Wednesday, December 3, 2014

Sent -->

I have heard several messages lately on the topic of being sent to be God's Kingdom here on Earth. That is something that has been on our team's heart recently, as well. We are artists and missionaries here in London, but we also have a heart to reach the other cities in Europe. With the DTS that we are running right now, we are focusing on visiting artistic cities in the United Kingdom.

In November, we took the DTS to Brighton and to Bristol, both in the south of England. The outreaches were short, with the primary purpose of scouting the arts scenes in the cities with the aim to do longer outreaches in the future. One of my favourite parts of outreach is the realisation that our time in any given place is limited. We only had a few days in each city, so we put all of our effort into talking to as many people as possible. We let go of the inhibitions that can make evangelism and building relationships seem daunting in London. I love seeing the freedom and zeal that come with knowing that we have kingdom work to do and a limited amount of time to do it.

I was struck by how open people were to talk to us. I went into a lot of arts shops around the cities and just started speaking to people that I found inside, and more often than not, I'd end up talking with the people for a while and praying with them. This was not unique to me; a lot of our team had the same experience. We came together after times of evangelism with lists of names of new friends.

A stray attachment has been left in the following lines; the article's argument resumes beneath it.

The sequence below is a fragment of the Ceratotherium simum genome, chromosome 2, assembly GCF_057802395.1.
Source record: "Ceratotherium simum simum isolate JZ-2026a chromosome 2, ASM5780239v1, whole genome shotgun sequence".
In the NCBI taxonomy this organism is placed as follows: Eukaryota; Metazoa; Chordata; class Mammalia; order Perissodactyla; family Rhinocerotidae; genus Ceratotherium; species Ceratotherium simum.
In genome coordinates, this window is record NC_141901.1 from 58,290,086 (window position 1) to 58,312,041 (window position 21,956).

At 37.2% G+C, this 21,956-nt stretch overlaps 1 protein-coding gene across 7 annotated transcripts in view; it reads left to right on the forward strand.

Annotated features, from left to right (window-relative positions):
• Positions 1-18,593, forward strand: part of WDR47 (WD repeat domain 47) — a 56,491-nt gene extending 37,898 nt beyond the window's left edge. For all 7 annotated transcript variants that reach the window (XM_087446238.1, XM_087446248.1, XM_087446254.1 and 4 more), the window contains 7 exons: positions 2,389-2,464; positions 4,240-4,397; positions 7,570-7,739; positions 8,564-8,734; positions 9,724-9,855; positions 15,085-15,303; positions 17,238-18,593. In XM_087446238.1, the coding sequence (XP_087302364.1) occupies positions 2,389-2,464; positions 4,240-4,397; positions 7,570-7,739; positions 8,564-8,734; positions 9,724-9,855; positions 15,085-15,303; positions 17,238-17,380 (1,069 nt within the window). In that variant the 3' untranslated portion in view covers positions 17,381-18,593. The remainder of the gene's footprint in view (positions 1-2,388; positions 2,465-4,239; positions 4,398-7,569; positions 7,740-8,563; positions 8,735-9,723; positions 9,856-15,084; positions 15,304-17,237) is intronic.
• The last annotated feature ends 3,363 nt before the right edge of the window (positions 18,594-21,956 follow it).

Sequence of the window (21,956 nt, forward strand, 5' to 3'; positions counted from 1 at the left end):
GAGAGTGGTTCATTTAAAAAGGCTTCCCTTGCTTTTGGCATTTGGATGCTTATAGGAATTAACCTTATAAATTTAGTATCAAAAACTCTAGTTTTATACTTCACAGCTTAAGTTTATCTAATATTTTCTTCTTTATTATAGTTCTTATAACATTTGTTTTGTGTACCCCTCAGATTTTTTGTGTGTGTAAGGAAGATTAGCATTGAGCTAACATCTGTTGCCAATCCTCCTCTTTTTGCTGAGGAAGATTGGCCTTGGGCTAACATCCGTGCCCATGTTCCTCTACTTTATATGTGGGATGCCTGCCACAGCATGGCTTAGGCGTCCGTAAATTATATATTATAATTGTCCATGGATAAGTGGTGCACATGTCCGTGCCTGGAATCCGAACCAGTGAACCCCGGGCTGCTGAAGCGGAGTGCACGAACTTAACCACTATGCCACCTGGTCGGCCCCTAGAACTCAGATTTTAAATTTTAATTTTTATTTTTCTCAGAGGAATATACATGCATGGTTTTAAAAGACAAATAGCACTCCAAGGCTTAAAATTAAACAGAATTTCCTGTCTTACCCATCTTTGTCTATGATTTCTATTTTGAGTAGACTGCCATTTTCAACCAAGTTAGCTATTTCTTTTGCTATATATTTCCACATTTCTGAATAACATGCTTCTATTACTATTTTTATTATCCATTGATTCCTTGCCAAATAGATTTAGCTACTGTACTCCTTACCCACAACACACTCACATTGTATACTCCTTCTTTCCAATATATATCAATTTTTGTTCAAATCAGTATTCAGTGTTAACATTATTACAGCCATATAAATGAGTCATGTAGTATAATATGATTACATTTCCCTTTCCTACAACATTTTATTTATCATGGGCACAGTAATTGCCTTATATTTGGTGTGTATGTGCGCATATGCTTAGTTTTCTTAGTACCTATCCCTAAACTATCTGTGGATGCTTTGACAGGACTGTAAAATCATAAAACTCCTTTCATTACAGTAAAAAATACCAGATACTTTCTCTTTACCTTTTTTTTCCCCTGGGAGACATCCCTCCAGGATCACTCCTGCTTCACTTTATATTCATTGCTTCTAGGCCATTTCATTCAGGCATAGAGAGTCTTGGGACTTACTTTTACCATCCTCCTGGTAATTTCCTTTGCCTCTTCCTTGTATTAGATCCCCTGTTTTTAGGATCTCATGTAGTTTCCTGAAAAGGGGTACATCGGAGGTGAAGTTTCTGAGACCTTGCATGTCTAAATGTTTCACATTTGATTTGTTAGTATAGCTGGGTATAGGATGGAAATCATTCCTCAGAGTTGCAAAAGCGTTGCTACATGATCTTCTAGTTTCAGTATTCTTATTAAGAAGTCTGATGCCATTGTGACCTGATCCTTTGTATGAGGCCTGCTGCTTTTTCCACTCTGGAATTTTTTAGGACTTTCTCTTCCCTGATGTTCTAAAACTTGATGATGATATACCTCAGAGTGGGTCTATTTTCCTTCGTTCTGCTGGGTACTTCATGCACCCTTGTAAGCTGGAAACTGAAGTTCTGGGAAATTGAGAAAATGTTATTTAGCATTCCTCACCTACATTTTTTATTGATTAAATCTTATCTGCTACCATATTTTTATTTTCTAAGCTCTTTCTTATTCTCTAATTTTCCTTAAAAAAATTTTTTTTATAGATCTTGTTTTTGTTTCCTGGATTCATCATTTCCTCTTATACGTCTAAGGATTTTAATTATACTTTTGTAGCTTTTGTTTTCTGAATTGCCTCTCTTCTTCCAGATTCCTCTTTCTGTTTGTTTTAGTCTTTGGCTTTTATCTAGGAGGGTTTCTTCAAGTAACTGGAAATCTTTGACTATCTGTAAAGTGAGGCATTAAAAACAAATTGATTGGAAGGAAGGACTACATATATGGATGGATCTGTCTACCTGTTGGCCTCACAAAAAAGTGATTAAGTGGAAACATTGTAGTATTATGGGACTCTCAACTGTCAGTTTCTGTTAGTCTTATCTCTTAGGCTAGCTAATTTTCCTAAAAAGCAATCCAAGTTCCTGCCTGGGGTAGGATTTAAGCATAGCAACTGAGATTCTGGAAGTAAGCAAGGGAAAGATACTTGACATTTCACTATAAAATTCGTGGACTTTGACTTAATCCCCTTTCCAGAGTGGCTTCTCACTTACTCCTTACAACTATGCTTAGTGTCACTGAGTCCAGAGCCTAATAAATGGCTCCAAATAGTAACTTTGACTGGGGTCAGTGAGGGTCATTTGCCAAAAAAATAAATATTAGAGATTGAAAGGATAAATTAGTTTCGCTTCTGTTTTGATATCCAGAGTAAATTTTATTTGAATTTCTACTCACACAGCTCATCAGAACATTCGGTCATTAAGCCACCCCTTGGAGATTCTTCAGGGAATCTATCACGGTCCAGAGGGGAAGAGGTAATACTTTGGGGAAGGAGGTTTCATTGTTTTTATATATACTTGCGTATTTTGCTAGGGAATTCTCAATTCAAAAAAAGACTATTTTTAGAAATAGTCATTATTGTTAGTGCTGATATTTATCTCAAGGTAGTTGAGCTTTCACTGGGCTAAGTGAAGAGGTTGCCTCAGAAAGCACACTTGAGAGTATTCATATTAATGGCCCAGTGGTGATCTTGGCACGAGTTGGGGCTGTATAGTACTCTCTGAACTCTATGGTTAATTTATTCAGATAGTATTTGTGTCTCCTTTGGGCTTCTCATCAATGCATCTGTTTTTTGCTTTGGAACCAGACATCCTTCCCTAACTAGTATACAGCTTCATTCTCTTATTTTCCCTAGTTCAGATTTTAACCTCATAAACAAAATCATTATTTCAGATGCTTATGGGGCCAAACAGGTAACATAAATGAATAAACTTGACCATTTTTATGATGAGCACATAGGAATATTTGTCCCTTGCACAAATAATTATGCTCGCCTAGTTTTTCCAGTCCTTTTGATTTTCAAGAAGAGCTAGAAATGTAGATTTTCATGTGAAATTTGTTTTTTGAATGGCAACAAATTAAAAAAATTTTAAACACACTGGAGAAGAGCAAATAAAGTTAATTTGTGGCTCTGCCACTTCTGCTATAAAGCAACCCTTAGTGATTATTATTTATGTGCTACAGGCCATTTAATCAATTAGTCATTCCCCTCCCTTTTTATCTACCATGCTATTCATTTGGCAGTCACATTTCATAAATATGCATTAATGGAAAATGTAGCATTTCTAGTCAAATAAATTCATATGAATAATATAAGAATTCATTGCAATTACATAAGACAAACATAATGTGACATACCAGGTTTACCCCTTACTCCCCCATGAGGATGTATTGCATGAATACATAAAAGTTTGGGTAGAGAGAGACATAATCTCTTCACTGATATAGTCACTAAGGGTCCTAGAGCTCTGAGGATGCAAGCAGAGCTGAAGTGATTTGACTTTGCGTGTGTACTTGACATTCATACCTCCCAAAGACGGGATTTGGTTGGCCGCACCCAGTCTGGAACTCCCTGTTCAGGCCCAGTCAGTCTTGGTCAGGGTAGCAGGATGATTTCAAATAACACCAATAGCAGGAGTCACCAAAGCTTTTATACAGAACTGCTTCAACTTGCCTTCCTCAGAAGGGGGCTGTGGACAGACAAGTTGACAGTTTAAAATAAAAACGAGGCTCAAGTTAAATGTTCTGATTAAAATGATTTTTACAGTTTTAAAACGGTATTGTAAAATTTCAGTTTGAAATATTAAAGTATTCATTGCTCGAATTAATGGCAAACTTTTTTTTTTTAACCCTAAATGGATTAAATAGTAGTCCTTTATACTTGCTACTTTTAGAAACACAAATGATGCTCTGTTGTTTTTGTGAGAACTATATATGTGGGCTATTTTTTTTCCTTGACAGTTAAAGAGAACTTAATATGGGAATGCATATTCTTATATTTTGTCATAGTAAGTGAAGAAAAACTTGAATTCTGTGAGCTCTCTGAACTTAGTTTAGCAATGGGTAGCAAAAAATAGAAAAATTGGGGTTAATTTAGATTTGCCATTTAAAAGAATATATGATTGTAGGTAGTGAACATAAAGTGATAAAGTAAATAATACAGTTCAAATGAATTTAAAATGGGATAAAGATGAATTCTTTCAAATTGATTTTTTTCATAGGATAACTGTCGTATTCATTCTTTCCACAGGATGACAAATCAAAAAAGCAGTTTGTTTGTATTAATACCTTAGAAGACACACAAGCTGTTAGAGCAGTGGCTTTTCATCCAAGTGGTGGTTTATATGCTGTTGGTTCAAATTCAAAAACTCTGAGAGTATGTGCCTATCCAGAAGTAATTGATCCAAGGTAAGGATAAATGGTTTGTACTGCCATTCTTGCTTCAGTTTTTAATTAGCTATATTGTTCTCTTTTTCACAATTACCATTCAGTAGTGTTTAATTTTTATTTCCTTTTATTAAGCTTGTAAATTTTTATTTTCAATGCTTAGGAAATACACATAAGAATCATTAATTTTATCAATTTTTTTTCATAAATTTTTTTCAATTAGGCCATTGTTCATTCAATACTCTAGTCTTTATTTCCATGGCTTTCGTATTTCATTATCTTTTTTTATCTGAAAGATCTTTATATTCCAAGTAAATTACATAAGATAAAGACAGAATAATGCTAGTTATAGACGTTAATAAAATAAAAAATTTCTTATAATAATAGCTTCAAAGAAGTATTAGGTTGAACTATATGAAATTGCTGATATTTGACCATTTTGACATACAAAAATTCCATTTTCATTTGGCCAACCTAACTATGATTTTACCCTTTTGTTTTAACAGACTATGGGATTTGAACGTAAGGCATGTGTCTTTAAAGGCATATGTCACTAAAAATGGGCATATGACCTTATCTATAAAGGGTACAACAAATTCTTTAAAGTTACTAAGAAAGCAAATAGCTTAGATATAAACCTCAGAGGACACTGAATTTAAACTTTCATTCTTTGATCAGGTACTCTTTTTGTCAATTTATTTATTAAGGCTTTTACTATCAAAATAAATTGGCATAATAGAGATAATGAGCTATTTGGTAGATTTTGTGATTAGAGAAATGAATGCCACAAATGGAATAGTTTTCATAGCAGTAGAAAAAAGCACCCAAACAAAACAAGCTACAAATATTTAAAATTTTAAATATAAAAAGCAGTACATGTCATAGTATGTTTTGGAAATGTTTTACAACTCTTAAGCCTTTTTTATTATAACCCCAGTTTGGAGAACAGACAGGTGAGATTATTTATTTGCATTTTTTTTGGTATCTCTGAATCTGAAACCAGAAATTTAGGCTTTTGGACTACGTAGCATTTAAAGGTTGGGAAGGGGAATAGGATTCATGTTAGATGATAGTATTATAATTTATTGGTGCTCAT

At the church in Bristol, the pastor talked to our team about being willing to be Jesus to the city of Bristol. He told us that often, Jesus did not tell people who He was; instead, He showed them. He challenged us to show Jesus to Bristol instead of focusing on forcing the Gospel and a decision of salvation down their throats. He reminded us of the passage in the Bible that talks about God's word not returning empty. It was almost more challenging to go into the streets with that in mind: how do I let my actions shout loud for Jesus, even if I don't get the chance to tell a person how they can be saved? To be honest, that is a challenge, because it means watching your own behaviour instead of trying to force new behaviour on another person. It means that I actually have to love my neighbour and do good to those who hurt me and show others that they are more important than me. I can't rely on quoting the Romans Road or John 3:16; I have to live the love of God and let it pour out of me. I have to become less of my fleshy self so that more of God's Spirit can pour out of me. After all, I go to these cities so that the people in them can encounter God. I don't go so that the people of Brighton and Bristol can encounter me.

On the outreaches, God also impressed upon me the privilege that I have to travel around this land in His name. I spent Thanksgiving in Bristol, and even though I ate (delicious) pasta instead of turkey and dressing, I got to do the work of my Heavenly Father. I got to live the life that He created me to live. My mother texted me to tell me that she is glad that I wasn't home, because it meant that I was where God wanted me to be. She's right. I am so thankful to be right here, living in London and travelling around Europe and getting the opportunity to be God's hands and feet and kingdom here on Earth.

Our DTS students in Brighton!

I got to play a mountain dulcimer (which my grandpa taught me) and talk to the shop owners in a shop in Brighton

One of the guys gave food and his coat to this homeless man.

Andy, a new friend in Brighton

Evangelism in Bristol

A new friend in Bristol.

                                                    Performing songs in Bristol.